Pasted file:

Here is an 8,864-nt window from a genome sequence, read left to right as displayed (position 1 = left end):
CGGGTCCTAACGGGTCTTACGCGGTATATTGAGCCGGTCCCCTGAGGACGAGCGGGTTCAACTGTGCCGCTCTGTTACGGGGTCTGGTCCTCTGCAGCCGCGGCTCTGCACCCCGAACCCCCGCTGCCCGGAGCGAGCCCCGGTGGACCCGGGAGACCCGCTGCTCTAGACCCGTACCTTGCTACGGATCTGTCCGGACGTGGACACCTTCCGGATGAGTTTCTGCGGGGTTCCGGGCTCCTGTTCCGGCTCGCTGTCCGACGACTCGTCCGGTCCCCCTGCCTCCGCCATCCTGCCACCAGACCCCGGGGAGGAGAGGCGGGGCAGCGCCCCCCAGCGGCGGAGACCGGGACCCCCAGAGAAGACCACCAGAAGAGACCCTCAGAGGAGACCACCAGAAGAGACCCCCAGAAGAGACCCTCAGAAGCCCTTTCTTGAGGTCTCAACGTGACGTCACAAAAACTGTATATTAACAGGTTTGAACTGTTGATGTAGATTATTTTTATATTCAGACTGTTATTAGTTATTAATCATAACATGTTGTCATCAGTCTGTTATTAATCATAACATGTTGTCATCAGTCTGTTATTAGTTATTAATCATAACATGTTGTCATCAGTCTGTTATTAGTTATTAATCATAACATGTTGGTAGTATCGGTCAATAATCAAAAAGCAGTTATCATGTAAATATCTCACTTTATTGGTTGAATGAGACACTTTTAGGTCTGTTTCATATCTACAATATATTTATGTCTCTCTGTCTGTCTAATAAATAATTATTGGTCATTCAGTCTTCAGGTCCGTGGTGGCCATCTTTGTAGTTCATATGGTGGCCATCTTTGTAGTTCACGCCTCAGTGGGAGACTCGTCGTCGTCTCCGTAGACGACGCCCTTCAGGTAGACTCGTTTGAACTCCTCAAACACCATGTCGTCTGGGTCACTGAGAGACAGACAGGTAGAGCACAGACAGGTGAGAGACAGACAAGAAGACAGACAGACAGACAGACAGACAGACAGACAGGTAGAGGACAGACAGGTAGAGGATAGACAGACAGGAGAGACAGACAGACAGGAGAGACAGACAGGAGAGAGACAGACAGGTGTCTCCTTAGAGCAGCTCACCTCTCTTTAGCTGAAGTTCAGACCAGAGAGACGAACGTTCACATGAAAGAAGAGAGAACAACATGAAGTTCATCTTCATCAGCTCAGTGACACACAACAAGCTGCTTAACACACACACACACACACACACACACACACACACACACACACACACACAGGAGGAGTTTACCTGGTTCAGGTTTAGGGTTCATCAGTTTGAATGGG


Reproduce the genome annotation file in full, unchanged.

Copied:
Here is an 8,864-nt window from a genome sequence, read left to right as displayed (position 1 = left end):
CGGGTCCTAACGGGTCTTACGCGGTATATTGAGCCGGTCCCCTGAGGACGAGCGGGTTCAACTGTGCCGCTCTGTTACGGGGTCTGGTCCTCTGCAGCCGCGGCTCTGCACCCCGAACCCCCGCTGCCCGGAGCGAGCCCCGGTGGACCCGGGAGACCCGCTGCTCTAGACCCGTACCTTGCTACGGATCTGTCCGGACGTGGACACCTTCCGGATGAGTTTCTGCGGGGTTCCGGGCTCCTGTTCCGGCTCGCTGTCCGACGACTCGTCCGGTCCCCCTGCCTCCGCCATCCTGCCACCAGACCCCGGGGAGGAGAGGCGGGGCAGCGCCCCCCAGCGGCGGAGACCGGGACCCCCAGAGAAGACCACCAGAAGAGACCCTCAGAGGAGACCACCAGAAGAGACCCCCAGAAGAGACCCTCAGAAGCCCTTTCTTGAGGTCTCAACGTGACGTCACAAAAACTGTATATTAACAGGTTTGAACTGTTGATGTAGATTATTTTTATATTCAGACTGTTATTAGTTATTAATCATAACATGTTGTCATCAGTCTGTTATTAATCATAACATGTTGTCATCAGTCTGTTATTAGTTATTAATCATAACATGTTGTCATCAGTCTGTTATTAGTTATTAATCATAACATGTTGGTAGTATCGGTCAATAATCAAAAAGCAGTTATCATGTAAATATCTCACTTTATTGGTTGAATGAGACACTTTTAGGTCTGTTTCATATCTACAATATATTTATGTCTCTCTGTCTGTCTAATAAATAATTATTGGTCATTCAGTCTTCAGGTCCGTGGTGGCCATCTTTGTAGTTCATATGGTGGCCATCTTTGTAGTTCACGCCTCAGTGGGAGACTCGTCGTCGTCTCCGTAGACGACGCCCTTCAGGTAGACTCGTTTGAACTCCTCAAACACCATGTCGTCTGGGTCACTGAGAGACAGACAGGTAGAGCACAGACAGGTGAGAGACAGACAAGAAGACAGACAGACAGACAGACAGACAGACAGACAGGTAGAGGACAGACAGGTAGAGGATAGACAGACAGGAGAGACAGACAGACAGGAGAGACAGACAGGAGAGAGACAGACAGGTGTCTCCTTAGAGCAGCTCACCTCTCTTTAGCTGAAGTTCAGACCAGAGAGACGAACGTTCACATGAAAGAAGAGAGAACAACATGAAGTTCATCTTCATCAGCTCAGTGACACACAACAAGCTGCTTAACACACACACACACACACACACACACACACACACACACACACACACACAGGAGGAGTTTACCTGGTTCAGGTTTAGGGTTCATCAGTTTGAATGGG